But better debt collection methods is just one element of the wider concern about how the payday lending industry is regulated.

David Fisher, director of consumer credit at the OFT, said earlier this year that he hoped the Financial Conduct Authority (or FCA – which will eventually replace the OFT in responsibility of consumer credit regulation) would bring the prospect of greater regulation, as at present there is “a very light-touch regime”. 

Though even getting close to this is proving problematic as efforts are still being made to add an amendment on the Financial Services Bill to give the FCA power to cap the total cost of credit. Until such regulatory common sense is considered then lenders will still have free terrain over vulnerable consumers. 

Update

A representative of Web Loans Processing, the parent company of Toothfairy Finance, has asked us to clarify a couple of points in the article. We are happy to do so, and to note that the Financial Ombudsman has not ruled against Toothfairy with regards to any non-paying clients:

The Article makes comments regarding bailiffs, solicitors, added fees and regular contact with customers via email and phone; a little research would have quickly identified all this as standard practice when bailiffs are recovering debt, even for high street banks.

Further, maintaining regular and consistent contact with clients is a requirement of any credit licence. Toothfairy Finance works with its customers and we are happy to discuss any questions or issues they may have. For direct help, please email us.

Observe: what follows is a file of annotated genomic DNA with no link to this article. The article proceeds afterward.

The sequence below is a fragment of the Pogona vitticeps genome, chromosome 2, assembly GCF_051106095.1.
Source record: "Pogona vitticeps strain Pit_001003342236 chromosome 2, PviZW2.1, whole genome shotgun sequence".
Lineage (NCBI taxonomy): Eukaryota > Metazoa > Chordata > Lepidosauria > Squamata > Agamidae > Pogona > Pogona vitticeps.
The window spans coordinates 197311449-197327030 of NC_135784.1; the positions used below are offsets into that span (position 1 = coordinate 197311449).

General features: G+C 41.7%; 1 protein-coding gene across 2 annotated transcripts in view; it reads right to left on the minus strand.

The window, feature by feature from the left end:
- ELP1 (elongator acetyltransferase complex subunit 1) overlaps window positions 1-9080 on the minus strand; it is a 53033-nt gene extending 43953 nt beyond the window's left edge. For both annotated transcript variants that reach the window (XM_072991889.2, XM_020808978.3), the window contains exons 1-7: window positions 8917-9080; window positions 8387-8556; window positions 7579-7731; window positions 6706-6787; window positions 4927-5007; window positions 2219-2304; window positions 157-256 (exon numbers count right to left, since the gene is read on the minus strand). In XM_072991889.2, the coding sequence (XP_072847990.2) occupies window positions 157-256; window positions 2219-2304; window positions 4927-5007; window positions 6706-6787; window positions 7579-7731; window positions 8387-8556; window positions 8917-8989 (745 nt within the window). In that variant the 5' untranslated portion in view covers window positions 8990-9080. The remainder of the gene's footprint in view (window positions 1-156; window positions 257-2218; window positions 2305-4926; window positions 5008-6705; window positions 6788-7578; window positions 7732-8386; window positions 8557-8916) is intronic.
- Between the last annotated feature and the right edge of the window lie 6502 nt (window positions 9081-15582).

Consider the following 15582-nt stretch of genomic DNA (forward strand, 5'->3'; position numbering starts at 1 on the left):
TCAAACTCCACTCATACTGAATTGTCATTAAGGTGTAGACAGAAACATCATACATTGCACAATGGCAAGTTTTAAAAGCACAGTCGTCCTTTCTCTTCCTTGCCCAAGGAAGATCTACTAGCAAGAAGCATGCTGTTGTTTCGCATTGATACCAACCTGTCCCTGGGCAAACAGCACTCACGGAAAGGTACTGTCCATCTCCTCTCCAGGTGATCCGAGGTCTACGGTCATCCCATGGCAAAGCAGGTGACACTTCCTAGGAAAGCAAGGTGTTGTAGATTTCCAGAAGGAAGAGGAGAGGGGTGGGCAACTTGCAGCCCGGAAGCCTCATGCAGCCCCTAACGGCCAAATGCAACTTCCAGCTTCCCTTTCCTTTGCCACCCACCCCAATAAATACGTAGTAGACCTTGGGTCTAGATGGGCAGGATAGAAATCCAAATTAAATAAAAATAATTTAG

A shark. Not a loan shark. Photograph: Getty Images

Carl Packman is a writer, researcher and blogger. He is the author of the forthcoming book Loan Sharks to be released by Searching Finance. He has previously published in the Guardian, Tribune Magazine, The Philosopher's Magazine and the International Journal for Žižek Studies.
 

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Erdogan’s purge was too big and too organised to be a mere reaction to the failed coup

There is a specific word for the melancholy of Istanbul. The city is suffering a mighty bout of something like hüzün at the moment. 

Even at the worst of times Istanbul is a beautiful city, and the Bosphorus is a remarkable stretch of sea. Turks get very irritated if you call it a river. They are right. The Bosphorus has a life and energy that a river could never equal. Spend five minutes watching the Bosphorus and you can understand why Orhan Pamuk, Turkey’s Nobel laureate for literature, became fixated by it as he grew up, tracking the movements of the ocean-going vessels, the warships and the freighters as they steamed between Asia and Europe.